Upcycle Dining Room Chairs – Stain resistant seats

We may earn money or products from the companies mentioned in this post.

Facebooktwittergoogle_plus

I love mismatched chalk painted, applique covered dining room chairs. Upcycle dining room chairs to add personality to your dining room. You may remember I made some for our dining room a couple of years ago. Unfortunately with young children and messy eating the seats have become stained, despite the stain resistant spray I applied. This time I am using a wax –  I first saw this technique at Radiant Home . The plan is the waxed seats will prevent staining, a great idea when you have young children. Plus a handy handle means you can hang spare seats on the wall when not in use.

upcycle dining room chairs

Upcycle dining room chairs

MATERIALS:

  • Dining room chair
  • Sugar soap
  • Chalk Paint
  • Furniture wax
  • Handle and screws
  • Upholstery fabric scraps (look in charity shops)
  • Greenland wax or similar for rewaxing clothes

EQUIPMENT:

Start by preparing your chair, remove the seat for reupholstering. The chair may have hidden grease stains so thoroughly wash down with sugar soap to remove ingrained dirt. If necessary sand the chair (for example peeling varnish).

Paint the chair with chalk paint. I suggest following the grain of the wood with your paint brush. Allow to dry and then apply a second coat. Watch out for drips, chalk paint dries quickly!


Once dry apply wax to the chair. Rub in with a lint free cloth into the wood. The wax prevents any grease stains being absorbed by the chalk paint.

Using a brawdl mark on the back of the chair the position of the screws for the handle. Drill small holes. Screw handle to the chair.


Wash and dry your upholstery fabrics, if they are preloved they will benefit from a freshen up, if they are new they may shrink in the wash.
Cut out 4” square of fabric using a Big Shot sizzix machine or a quilter’s ruler, rotary cutter and cutting mat. You will need approximately 25 squares, dependent upon the size of the seat of the chair.


Lay out the different fabrics into a pleasing random design. Place right sides together and stitch two squares together, add another until you have a chain of five squares. Repeat for a further 5 lines. Press with an iron. Place the right long sides together and stitch to create one large square of fabric.


Lay your fabric on a flat surface, wrong side facing you. Place the seat cover on top, with the stitch lines parallel to the seat. Starting from the center of the sides staple gun the fabric taught over the seat cushion.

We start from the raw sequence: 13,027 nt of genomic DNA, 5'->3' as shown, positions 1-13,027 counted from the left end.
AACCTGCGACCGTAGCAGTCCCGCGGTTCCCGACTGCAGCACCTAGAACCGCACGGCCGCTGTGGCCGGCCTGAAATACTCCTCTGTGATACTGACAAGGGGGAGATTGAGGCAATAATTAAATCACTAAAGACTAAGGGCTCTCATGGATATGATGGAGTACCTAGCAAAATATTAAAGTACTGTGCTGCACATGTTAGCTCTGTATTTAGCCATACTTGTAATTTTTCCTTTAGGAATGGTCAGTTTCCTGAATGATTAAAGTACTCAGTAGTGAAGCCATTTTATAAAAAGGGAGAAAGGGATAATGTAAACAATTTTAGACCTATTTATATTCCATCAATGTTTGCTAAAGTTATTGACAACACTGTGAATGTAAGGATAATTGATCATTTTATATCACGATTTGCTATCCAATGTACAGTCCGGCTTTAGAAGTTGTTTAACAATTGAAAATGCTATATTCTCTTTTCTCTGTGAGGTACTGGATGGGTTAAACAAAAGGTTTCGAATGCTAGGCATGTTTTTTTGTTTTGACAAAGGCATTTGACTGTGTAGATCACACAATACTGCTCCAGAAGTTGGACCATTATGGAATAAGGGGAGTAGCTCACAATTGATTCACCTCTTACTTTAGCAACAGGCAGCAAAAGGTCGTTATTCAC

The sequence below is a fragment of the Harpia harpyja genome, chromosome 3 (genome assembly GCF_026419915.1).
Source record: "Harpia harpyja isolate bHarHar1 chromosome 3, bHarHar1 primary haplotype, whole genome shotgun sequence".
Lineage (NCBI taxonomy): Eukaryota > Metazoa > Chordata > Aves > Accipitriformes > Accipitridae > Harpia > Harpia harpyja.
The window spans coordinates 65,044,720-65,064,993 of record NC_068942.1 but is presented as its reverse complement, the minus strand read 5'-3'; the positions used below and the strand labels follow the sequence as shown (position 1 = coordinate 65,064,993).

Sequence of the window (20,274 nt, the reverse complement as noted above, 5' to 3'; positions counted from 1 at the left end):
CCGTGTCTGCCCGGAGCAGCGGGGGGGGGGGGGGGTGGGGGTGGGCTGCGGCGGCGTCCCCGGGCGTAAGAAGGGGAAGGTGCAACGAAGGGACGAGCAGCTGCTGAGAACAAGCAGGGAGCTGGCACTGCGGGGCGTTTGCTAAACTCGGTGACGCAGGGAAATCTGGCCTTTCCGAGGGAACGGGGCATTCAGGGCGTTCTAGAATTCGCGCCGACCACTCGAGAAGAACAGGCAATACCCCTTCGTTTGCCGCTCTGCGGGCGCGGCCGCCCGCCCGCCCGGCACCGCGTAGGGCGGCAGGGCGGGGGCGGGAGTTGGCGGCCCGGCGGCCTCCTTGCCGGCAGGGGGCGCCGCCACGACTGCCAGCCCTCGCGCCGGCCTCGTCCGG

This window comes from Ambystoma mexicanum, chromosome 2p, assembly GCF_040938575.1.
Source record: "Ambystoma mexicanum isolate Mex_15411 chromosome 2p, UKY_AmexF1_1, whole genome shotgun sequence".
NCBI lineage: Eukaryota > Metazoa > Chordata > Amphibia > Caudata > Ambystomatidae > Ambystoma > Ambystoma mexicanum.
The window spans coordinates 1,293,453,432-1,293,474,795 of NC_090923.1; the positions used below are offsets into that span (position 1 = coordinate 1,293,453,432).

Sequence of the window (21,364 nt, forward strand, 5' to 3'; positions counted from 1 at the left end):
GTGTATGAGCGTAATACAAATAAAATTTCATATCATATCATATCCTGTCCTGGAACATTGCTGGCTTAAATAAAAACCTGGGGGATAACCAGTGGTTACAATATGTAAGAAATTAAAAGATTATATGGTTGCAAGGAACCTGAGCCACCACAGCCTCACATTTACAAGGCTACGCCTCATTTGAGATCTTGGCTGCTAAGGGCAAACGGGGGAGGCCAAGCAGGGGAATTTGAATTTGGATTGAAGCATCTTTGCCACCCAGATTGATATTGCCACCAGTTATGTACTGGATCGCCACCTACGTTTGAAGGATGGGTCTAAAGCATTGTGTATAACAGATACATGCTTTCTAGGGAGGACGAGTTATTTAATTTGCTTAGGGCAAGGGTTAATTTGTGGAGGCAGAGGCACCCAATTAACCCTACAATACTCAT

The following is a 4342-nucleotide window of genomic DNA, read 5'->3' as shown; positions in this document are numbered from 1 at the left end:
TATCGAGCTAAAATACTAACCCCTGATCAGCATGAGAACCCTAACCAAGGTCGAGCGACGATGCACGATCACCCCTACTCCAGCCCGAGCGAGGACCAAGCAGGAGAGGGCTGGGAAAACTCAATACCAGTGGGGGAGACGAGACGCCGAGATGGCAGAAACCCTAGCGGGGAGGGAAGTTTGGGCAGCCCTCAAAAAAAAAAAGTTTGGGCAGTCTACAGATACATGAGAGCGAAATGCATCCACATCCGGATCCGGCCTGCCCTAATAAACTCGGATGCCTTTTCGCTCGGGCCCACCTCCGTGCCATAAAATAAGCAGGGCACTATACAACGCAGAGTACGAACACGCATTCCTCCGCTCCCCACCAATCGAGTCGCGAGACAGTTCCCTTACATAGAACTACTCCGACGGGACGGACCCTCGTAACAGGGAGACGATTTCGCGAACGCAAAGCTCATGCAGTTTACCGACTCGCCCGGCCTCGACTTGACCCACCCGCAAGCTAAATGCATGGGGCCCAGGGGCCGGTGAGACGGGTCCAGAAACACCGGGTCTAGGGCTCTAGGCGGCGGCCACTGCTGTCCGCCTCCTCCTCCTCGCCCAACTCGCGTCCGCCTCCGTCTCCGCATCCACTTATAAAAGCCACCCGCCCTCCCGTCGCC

Apply the Greenland wax to the seat cover. Patiently rub over the fabric, I suggest following the grain of the fabric.

Iron the wax coating, ensuring you thoroughly clean the iron afterwards. Alternatively use a hairdryer to heat the wax, you will see it melt and absorb into the fabric.

Top tips:

Use natural strong cotton fabrics for your seats, you don’t want a man-made fibre falling apart in three months time!

When sourcing chairs for recovering carefully check them to ensure they are strong, with no splits in the joints (ahem, may have bought a chair with several none repairable splits!).

Upcycle a dining room chair - use wax to prevent stains

 

The handle brings this project on trend…

Upcycled Dining Room Chair, waxed stain resistant seats

What do you use for stain resistance? I am curious to see how the waxed seats will hold up over time.

Facebooktwittergoogle_plus

3 Comments

  1. PattyP
    May 15, 2017 / 2:35 pm

    I really like the idea of having stain-resistant seat cushions! I think I’d likely go the easier route of oilcloth until children are older, but I certainly don’t like sitting on plastic.

    What is the wax made of? If it’s parrafin, one can buy “Gulf Wax” in the grocery store or online. It has four 1/2″ thick 2.5 x 5″ or so wax blocks. I wrap one of the four tightly one in a white paper towel and make a non-stick lubricating block for ironing my clothing – a very old trick. Makes the iron glide very easily. I mention it because they are semi-opaque white and would not yellow the fabric as much as a yellow wax. I’m not sure how easily it could be rubbed in though. Just thinking.

    I checked and Gulf Wax is still made. Apparently it is used (in part) for candle making. Not sure it would work for this project. I’ll have to try a test piece.

    • Vicky
      May 18, 2017 / 7:27 am

      Ah I had not thought of a whiter wax, sadly it doesn’t appear that Gulf Wax is available in the UK -maybe in a boat shop

      • PattyP
        May 19, 2017 / 4:11 am

        Gulf Wax is not a special wax, just a brand. It is semi-opaque plain paraffin for making candles, sealing the tops of home canned goods in jars (before screw-on lids), and more. I thought about it a bit and it probably dries too stiff if melting before application and may be too hard when at room temperature to rub into fabric. I’m not sure. It is very cheap in discount stores here. The box I would buy is $3.12 US at Wal-Mart. I think yours probably is plant based or has beeswax combines with something to help it spread.

        Thanks again for the tutorial!

Leave a Reply

Your email address will not be published. Required fields are marked *

CommentLuv badge